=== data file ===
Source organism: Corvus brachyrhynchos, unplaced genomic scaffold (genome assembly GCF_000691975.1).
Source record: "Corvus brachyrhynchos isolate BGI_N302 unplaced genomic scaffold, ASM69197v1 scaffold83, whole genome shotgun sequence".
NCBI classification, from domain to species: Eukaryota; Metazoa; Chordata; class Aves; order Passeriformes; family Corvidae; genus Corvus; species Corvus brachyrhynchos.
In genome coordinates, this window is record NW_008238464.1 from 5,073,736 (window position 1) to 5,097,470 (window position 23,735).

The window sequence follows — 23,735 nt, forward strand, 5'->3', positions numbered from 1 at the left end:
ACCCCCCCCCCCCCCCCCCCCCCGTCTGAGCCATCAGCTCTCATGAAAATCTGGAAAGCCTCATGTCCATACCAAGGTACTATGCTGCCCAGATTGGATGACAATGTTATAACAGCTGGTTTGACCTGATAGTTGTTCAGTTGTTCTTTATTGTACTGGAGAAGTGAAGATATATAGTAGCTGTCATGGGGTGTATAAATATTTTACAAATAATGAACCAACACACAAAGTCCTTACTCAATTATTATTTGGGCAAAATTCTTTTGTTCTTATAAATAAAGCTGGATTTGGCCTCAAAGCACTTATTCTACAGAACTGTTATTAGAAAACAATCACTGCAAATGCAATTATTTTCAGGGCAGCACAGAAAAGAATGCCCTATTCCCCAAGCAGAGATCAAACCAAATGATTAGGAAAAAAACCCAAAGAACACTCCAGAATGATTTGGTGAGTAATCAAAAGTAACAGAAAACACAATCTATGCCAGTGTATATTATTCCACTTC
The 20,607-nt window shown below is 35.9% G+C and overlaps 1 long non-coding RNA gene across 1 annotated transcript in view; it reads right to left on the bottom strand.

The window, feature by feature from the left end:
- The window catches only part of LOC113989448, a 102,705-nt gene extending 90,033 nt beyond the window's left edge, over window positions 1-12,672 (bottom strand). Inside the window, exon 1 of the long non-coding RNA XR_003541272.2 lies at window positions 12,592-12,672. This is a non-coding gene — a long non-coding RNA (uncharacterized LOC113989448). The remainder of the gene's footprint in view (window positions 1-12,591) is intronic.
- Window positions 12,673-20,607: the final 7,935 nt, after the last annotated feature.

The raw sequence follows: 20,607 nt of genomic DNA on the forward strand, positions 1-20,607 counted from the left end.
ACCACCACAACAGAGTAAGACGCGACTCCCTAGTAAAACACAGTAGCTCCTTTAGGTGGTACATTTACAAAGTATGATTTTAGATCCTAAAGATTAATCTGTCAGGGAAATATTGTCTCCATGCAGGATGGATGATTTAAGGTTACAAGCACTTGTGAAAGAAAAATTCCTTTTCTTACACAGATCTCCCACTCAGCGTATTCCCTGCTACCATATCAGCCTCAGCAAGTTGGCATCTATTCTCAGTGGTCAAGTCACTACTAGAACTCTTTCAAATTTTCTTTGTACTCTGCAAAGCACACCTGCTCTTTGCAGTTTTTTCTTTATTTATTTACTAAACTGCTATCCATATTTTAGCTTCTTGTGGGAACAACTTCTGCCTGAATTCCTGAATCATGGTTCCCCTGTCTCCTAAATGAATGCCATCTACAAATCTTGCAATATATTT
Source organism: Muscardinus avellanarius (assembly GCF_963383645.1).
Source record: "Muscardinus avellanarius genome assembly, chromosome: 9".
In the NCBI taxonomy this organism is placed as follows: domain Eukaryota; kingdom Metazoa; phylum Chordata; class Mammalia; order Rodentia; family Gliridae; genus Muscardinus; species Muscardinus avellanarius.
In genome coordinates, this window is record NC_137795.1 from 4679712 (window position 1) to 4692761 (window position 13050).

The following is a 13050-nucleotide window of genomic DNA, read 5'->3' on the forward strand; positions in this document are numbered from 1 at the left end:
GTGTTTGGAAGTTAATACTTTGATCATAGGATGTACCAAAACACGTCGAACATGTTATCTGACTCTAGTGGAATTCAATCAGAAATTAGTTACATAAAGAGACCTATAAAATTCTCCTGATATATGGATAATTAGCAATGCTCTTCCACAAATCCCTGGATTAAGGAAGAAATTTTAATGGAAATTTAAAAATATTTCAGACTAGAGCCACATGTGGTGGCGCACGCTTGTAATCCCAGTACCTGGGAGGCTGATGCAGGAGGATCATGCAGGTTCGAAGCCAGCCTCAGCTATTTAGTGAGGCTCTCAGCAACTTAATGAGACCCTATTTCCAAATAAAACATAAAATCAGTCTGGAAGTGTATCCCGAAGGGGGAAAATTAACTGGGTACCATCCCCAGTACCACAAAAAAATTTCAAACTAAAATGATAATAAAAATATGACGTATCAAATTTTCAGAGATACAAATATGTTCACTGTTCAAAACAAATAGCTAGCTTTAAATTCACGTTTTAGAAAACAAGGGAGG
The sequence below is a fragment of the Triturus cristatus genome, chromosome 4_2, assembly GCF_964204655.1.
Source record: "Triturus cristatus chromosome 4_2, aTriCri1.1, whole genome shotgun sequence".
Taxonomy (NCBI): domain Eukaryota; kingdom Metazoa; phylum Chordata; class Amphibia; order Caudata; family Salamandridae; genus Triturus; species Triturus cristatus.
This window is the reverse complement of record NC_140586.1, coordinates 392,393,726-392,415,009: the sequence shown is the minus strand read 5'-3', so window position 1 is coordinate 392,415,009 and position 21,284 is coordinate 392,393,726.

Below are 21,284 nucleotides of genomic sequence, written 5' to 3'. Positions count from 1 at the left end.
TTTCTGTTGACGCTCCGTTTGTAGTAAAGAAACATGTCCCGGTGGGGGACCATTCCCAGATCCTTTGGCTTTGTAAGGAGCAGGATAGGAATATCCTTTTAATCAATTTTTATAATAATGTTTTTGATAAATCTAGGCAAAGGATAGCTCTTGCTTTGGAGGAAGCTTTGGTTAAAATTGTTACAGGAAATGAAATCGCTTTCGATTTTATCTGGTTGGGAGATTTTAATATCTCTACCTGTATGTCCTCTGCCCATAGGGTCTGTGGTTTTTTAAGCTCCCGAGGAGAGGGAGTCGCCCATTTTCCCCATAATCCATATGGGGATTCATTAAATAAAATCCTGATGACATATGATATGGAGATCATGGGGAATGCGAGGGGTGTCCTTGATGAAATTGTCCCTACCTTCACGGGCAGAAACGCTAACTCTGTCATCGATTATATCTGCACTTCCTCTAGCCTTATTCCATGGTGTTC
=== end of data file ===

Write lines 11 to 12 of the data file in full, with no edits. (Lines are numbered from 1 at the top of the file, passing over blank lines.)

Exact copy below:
The raw sequence follows: 20,607 nt of genomic DNA on the forward strand, positions 1-20,607 counted from the left end.
ACCACCACAACAGAGTAAGACGCGACTCCCTAGTAAAACACAGTAGCTCCTTTAGGTGGTACATTTACAAAGTATGATTTTAGATCCTAAAGATTAATCTGTCAGGGAAATATTGTCTCCATGCAGGATGGATGATTTAAGGTTACAAGCACTTGTGAAAGAAAAATTCCTTTTCTTACACAGATCTCCCACTCAGCGTATTCCCTGCTACCATATCAGCCTCAGCAAGTTGGCATCTATTCTCAGTGGTCAAGTCACTACTAGAACTCTTTCAAATTTTCTTTGTACTCTGCAAAGCACACCTGCTCTTTGCAGTTTTTTCTTTATTTATTTACTAAACTGCTATCCATATTTTAGCTTCTTGTGGGAACAACTTCTGCCTGAATTCCTGAATCATGGTTCCCCTGTCTCCTAAATGAATGCCATCTACAAATCTTGCAATATATTT